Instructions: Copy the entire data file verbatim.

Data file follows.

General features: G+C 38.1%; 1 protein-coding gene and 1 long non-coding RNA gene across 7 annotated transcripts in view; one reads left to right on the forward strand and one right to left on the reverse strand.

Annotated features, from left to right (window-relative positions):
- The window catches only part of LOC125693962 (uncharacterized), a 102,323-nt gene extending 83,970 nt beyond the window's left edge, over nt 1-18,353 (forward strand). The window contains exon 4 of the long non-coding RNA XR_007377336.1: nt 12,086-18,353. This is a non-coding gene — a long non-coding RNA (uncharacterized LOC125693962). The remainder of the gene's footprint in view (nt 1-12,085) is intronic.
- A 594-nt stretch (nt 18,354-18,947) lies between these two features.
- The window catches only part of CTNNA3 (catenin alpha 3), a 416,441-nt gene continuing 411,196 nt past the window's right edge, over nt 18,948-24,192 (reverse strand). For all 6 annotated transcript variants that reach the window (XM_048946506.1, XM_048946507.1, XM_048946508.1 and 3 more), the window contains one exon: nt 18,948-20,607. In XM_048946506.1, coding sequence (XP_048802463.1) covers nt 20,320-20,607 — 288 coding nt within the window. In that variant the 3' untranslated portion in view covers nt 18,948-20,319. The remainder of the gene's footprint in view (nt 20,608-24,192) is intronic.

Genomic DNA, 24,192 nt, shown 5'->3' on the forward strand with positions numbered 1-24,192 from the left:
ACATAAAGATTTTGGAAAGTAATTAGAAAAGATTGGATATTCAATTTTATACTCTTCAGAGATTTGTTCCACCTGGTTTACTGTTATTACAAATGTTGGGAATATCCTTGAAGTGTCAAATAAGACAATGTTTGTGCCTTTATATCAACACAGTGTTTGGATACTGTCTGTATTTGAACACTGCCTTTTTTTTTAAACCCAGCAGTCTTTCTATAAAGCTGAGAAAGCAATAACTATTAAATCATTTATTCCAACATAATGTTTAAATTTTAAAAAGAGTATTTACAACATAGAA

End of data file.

General features: G+C 38.1%; 1 protein-coding gene and 1 long non-coding RNA gene across 7 annotated transcripts in view; one reads left to right on the forward strand and one right to left on the reverse strand.

Annotated features, from left to right (window-relative positions):
- The window catches only part of LOC125693962 (uncharacterized), a 102,323-nt gene extending 83,970 nt beyond the window's left edge, over nt 1-18,353 (forward strand). The window contains exon 4 of the long non-coding RNA XR_007377336.1: nt 12,086-18,353. This is a non-coding gene — a long non-coding RNA (uncharacterized LOC125693962). The remainder of the gene's footprint in view (nt 1-12,085) is intronic.
- A 594-nt stretch (nt 18,354-18,947) lies between these two features.
- The window catches only part of CTNNA3 (catenin alpha 3), a 416,441-nt gene continuing 411,196 nt past the window's right edge, over nt 18,948-24,192 (reverse strand). For all 6 annotated transcript variants that reach the window (XM_048946506.1, XM_048946507.1, XM_048946508.1 and 3 more), the window contains one exon: nt 18,948-20,607. In XM_048946506.1, coding sequence (XP_048802463.1) covers nt 20,320-20,607 — 288 coding nt within the window. In that variant the 3' untranslated portion in view covers nt 18,948-20,319. The remainder of the gene's footprint in view (nt 20,608-24,192) is intronic.

Genomic DNA, 24,192 nt, shown 5'->3' on the forward strand with positions numbered 1-24,192 from the left:
ACATAAAGATTTTGGAAAGTAATTAGAAAAGATTGGATATTCAATTTTATACTCTTCAGAGATTTGTTCCACCTGGTTTACTGTTATTACAAATGTTGGGAATATCCTTGAAGTGTCAAATAAGACAATGTTTGTGCCTTTATATCAACACAGTGTTTGGATACTGTCTGTATTTGAACACTGCCTTTTTTTTTAAACCCAGCAGTCTTTCTATAAAGCTGAGAAAGCAATAACTATTAAATCATTTATTCCAACATAATGTTTAAATTTTAAAAAGAGTATTTACAACATAGAA